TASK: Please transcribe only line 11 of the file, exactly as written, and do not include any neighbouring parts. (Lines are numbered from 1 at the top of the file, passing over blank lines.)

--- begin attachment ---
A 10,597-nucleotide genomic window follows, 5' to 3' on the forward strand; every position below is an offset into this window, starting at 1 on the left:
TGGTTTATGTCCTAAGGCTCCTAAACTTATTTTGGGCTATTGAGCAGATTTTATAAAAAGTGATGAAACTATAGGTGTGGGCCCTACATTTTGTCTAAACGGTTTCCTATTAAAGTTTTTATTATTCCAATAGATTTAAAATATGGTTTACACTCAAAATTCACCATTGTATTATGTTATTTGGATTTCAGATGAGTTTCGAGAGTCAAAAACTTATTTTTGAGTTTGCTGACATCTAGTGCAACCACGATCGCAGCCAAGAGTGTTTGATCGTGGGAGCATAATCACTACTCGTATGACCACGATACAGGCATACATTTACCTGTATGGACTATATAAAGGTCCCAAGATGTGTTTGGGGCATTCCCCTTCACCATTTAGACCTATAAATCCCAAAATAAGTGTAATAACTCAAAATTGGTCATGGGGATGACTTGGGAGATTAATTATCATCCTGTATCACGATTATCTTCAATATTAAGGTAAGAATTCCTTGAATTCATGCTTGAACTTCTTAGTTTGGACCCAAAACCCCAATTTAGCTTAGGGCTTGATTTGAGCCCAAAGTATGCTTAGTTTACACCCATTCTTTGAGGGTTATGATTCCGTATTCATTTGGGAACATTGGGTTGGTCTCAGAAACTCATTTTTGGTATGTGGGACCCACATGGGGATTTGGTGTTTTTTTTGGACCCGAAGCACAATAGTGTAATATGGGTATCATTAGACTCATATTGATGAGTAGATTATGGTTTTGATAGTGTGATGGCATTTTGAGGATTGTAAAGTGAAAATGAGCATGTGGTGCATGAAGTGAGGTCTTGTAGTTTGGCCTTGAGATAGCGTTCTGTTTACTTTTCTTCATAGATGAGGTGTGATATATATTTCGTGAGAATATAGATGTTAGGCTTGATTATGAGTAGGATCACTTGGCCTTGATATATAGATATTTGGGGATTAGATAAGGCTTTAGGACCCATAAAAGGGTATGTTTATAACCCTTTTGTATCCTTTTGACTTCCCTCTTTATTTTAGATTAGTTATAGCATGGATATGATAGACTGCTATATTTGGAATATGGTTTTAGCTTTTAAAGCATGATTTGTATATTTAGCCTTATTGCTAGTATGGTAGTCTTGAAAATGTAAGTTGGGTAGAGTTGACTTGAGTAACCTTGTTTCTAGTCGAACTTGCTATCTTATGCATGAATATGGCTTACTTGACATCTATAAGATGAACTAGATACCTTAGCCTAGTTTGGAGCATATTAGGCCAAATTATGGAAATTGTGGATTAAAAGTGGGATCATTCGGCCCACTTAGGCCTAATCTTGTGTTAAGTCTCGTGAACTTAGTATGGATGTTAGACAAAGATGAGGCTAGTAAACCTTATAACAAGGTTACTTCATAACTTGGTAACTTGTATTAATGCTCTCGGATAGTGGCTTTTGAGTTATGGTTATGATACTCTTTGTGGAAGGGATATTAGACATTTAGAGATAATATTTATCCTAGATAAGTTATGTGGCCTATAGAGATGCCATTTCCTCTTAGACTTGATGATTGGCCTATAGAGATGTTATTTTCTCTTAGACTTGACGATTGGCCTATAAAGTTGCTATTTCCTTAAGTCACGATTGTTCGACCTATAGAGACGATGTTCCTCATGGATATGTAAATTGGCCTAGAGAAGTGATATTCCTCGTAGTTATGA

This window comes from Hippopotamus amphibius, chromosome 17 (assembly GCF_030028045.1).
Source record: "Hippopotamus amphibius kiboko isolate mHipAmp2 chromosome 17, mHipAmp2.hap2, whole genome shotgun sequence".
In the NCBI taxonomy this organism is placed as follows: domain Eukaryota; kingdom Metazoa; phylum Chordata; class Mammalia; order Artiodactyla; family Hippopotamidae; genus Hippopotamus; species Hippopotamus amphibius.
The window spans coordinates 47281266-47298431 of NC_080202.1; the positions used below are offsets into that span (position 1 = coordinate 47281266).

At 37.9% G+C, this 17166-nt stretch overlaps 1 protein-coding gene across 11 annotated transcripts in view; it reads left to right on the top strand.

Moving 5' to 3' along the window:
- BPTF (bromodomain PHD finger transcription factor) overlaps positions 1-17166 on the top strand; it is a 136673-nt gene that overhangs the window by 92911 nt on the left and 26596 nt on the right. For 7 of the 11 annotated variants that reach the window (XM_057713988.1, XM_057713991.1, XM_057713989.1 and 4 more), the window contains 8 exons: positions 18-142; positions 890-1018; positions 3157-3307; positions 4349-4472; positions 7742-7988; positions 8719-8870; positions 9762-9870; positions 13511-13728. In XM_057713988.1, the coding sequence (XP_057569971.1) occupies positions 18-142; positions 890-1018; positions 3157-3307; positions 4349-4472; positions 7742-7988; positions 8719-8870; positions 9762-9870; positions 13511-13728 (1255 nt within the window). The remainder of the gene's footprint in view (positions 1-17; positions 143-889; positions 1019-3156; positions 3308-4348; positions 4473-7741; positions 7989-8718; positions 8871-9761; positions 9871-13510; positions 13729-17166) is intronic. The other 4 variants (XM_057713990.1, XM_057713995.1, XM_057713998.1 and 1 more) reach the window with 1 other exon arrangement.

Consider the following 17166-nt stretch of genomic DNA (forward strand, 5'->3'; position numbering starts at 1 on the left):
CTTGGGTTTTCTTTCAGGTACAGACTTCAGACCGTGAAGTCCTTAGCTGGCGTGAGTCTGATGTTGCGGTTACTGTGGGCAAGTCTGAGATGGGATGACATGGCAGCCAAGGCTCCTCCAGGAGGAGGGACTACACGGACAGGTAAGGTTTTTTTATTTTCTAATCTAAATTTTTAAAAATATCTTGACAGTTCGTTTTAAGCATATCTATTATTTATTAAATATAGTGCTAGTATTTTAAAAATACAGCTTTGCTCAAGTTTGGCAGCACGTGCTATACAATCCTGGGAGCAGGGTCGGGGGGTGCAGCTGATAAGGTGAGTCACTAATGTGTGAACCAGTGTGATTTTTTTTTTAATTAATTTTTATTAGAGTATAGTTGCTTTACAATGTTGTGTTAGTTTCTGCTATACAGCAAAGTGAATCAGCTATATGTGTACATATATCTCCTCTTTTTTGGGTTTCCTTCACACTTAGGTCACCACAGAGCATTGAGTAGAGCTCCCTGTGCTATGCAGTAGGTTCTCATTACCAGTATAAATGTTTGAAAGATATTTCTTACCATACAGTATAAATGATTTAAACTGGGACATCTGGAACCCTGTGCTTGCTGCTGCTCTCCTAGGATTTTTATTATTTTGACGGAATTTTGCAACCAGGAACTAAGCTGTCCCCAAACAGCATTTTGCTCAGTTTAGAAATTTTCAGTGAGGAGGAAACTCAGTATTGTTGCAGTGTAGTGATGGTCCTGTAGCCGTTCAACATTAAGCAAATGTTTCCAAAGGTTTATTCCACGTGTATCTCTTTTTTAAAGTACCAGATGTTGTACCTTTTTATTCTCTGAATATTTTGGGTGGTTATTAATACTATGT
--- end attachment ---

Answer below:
CTTGGGTTTTCTTTCAGGTACAGACTTCAGACCGTGAAGTCCTTAGCTGGCGTGAGTCTGATGTTGCGGTTACTGTGGGCAAGTCTGAGATGGGATGACATGGCAGCCAAGGCTCCTCCAGGAGGAGGGACTACACGGACAGGTAAGGTTTTTTTATTTTCTAATCTAAATTTTTAAAAATATCTTGACAGTTCGTTTTAAGCATATCTATTATTTATTAAATATAGTGCTAGTATTTTAAAAATACAGCTTTGCTCAAGTTTGGCAGCACGTGCTATACAATCCTGGGAGCAGGGTCGGGGGGTGCAGCTGATAAGGTGAGTCACTAATGTGTGAACCAGTGTGATTTTTTTTTTAATTAATTTTTATTAGAGTATAGTTGCTTTACAATGTTGTGTTAGTTTCTGCTATACAGCAAAGTGAATCAGCTATATGTGTACATATATCTCCTCTTTTTTGGGTTTCCTTCACACTTAGGTCACCACAGAGCATTGAGTAGAGCTCCCTGTGCTATGCAGTAGGTTCTCATTACCAGTATAAATGTTTGAAAGATATTTCTTACCATACAGTATAAATGATTTAAACTGGGACATCTGGAACCCTGTGCTTGCTGCTGCTCTCCTAGGATTTTTATTATTTTGACGGAATTTTGCAACCAGGAACTAAGCTGTCCCCAAACAGCATTTTGCTCAGTTTAGAAATTTTCAGTGAGGAGGAAACTCAGTATTGTTGCAGTGTAGTGATGGTCCTGTAGCCGTTCAACATTAAGCAAATGTTTCCAAAGGTTTATTCCACGTGTATCTCTTTTTTAAAGTACCAGATGTTGTACCTTTTTATTCTCTGAATATTTTGGGTGGTTATTAATACTATGT